If you’re curious to learn more about trusted commercial/premium theme developes be sure to checkout the official Commercial WordPress themes directory.

Open Source/Free wordpress theme frameworks

WordPress theme frameworks have been around for quite some time but are beginning to gather some momentum in the community of late. The wordpress codex and Smashing Magazine will give you a good primer in what they all about. Our personal favourite theme framework has always been thematic from Ian Stewart over at themeshaper. Ian actually just joined Automattic, the company behind WordPress itself and will be bringing much more to themeshaper.com from within Automattic in the future. WordPress theme frameworks tend to suit those who have the skills to build wordpress themes. They can speed up development work by giving you a solid platform upon which to customise and extend an existing parent theme via child themes. Needless to say, the vast majority of theme frameworks are open source and we would definitely advocate going with an open source theme framework.

Premium wordpress theme frameworks

One elephant dominates the premium wordpress theme frameworks room and that is Thesis. In addition to being a theme framework, Thesis is probably the single most commercially successful wordpress theme so far. Thesis has been incredibly successful because it gives bloggers and website owners a lot of control over the look and feel of their websites without the need for serious design and development skills. That’s a real major plus to someone who wants to have their own unique blog but can’t afford to invest in a commercial wordpress theme.

Another recent addition to the Premium wordpress theme frameworks market is the Genesis Theme from Brian Gardner over at StudioPress. Brian has done a great job putting together a fabulous framework that doesn’t have all the bells and whistles of something like Thesis but provides a really strong foundation for building out your own website or blog. Genesis is also getting it’s own marketplace meaning you will be able to buy child themes from right within your WordPress Admin area.

I have to say I do love these 2 premium theme frameworks. Thesis does have concerns around the fact that it’s not GPL – which somewhat limits your usage of it. However, if you’re only concerned with a single blog/website then this is probably something you shouldn’t worry too much about. Genesis on the other hand is GPL.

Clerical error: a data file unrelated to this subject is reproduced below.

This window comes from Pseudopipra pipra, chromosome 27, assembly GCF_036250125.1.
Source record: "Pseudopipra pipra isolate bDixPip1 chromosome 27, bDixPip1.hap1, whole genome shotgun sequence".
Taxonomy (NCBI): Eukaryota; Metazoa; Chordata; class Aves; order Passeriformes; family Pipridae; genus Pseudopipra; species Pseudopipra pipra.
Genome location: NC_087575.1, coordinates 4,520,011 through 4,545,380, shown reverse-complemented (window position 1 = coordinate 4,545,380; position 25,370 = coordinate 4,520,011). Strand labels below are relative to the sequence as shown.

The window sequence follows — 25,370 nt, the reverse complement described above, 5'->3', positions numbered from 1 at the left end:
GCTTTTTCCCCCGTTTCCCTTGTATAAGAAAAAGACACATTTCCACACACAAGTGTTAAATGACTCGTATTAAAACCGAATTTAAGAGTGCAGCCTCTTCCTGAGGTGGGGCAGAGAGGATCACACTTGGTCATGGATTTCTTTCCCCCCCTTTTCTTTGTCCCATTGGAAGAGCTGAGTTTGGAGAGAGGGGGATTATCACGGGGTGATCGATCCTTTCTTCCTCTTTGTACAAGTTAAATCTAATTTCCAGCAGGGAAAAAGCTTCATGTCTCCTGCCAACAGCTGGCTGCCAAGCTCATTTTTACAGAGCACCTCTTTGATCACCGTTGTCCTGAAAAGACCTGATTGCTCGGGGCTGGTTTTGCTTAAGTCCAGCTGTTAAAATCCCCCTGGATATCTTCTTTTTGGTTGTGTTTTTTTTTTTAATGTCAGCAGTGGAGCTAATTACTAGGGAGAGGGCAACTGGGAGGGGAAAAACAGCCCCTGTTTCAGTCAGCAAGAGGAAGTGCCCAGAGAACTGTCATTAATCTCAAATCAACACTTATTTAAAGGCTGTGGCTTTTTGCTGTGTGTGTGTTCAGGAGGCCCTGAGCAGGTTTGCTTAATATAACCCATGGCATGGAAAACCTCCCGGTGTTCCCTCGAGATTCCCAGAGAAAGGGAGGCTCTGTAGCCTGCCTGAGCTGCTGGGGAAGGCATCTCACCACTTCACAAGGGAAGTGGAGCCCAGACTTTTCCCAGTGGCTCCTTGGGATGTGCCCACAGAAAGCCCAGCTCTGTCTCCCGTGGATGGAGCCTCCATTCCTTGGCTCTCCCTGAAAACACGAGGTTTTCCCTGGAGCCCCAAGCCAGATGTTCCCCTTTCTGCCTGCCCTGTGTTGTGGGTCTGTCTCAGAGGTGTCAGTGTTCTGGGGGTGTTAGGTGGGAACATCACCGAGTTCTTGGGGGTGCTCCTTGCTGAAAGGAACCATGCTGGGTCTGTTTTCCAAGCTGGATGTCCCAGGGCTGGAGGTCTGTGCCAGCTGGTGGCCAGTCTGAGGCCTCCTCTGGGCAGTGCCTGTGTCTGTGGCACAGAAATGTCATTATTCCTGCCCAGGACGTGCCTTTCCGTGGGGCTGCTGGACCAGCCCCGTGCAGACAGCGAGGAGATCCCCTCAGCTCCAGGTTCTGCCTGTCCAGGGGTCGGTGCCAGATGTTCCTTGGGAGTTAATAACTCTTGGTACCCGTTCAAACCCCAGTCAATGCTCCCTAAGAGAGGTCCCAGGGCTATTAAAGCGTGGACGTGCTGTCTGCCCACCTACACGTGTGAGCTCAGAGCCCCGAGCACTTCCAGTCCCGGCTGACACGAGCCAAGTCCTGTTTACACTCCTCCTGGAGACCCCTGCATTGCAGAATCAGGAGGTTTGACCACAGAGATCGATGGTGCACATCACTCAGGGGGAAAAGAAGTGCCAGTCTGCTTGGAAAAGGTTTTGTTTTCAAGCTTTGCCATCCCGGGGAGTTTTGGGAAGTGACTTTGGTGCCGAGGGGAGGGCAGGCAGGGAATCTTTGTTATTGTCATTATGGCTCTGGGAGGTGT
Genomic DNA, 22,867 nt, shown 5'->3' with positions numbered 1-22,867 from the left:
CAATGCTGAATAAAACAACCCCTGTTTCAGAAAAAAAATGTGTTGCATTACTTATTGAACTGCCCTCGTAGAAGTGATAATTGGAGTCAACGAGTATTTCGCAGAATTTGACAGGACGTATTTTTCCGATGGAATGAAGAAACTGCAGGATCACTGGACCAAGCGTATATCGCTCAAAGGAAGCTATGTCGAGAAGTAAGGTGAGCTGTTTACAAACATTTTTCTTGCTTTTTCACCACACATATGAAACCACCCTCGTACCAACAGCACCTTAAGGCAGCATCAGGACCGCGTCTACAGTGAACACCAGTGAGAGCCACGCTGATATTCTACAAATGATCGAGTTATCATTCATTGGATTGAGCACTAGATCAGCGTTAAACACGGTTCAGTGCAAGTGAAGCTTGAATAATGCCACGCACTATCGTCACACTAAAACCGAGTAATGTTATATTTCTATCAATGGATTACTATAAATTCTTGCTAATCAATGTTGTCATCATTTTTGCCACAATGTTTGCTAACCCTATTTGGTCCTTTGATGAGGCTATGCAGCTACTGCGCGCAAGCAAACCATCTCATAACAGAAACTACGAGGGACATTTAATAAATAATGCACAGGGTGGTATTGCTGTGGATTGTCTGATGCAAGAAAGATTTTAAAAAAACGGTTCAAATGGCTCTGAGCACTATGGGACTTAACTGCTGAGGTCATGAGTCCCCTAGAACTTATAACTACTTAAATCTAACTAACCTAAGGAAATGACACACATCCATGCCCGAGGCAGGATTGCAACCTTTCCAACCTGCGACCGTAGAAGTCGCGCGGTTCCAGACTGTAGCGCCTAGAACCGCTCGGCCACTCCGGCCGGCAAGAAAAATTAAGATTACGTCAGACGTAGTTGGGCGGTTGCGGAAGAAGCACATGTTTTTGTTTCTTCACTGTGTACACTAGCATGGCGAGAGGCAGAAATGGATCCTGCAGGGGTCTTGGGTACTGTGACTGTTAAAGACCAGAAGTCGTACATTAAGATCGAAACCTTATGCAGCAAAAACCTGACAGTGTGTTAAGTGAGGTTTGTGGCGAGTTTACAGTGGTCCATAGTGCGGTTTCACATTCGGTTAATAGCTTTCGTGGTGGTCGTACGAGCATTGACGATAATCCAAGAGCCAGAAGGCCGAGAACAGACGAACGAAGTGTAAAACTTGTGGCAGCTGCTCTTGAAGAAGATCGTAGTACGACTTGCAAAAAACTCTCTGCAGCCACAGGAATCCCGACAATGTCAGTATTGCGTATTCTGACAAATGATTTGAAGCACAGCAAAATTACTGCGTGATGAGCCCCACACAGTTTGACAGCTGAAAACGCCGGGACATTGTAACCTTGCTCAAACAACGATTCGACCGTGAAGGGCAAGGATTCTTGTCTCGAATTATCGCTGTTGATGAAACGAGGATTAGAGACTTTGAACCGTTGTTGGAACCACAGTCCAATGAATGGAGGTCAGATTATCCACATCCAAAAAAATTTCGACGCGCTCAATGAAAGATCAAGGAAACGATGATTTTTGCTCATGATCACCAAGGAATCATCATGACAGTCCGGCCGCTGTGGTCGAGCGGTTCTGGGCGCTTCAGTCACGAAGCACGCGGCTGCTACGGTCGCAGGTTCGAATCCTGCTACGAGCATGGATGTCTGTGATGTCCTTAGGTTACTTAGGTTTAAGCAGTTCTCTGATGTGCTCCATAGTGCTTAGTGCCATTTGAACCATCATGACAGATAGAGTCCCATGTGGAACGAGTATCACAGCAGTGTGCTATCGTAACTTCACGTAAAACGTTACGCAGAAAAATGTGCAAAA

Custom WordPress Themes

If you can afford one – this is definitely the way to go. You want your website to stand out from the crowd and not suffer from the all too familiar “cookie cutter” feel of a lot of wordpress powered sites. Cost is always the biggest factor when considering getting your hands on a custom wordpress theme. Cost can range from $300 – $600 for a basic customisation of an existing theme to include your branding right up to $5,000 – $10,000 for more advanced themes including dynamic functionality and wider web development services. If you’re really serious about building a business website powered by WordPress then I would say that hiring a skilled pixel pusher who knows WordPress inside and out is an absolute necessity. If you’re just trying to get a basic hobby or side business blog off the ground then feel perfectly content to stick with the free or premium wordpress themes.

Any decent web agency or freelancer will almost definitely have heard of and worked with WordPress. Rather than providing recommendations here I would suggest you seek qualified theme developers in your area that you can work directly with if you need to meet and discuss requirements in more detail.

Stay tuned for Part 2

We’ll be posting Part 2 in a few days which will look at Premium themes in a bit more detail. We’ll review the heavy hitters in the premium theme marketplace and provide you with an idea of the kind of prices you can expect to pay when you purchase a premium wordpress theme.

You stay classy!

Ed

2 Responses to “2010 WordPress Theme Buyers Guide – Part 1”

  1. Suzy Illig on 3 July 2010 at 2:36 am said: Permalink

    General, the premium themes made by WooThemes are better than the majority of styles in the market these days.

  2. Hallie Oftedahl on 7 July 2010 at 3:42 pm said: Permalink

    Thank you very much for such amazing wordpress templates, I’ve been seeking for a while and these themes are what I want to use one my blog.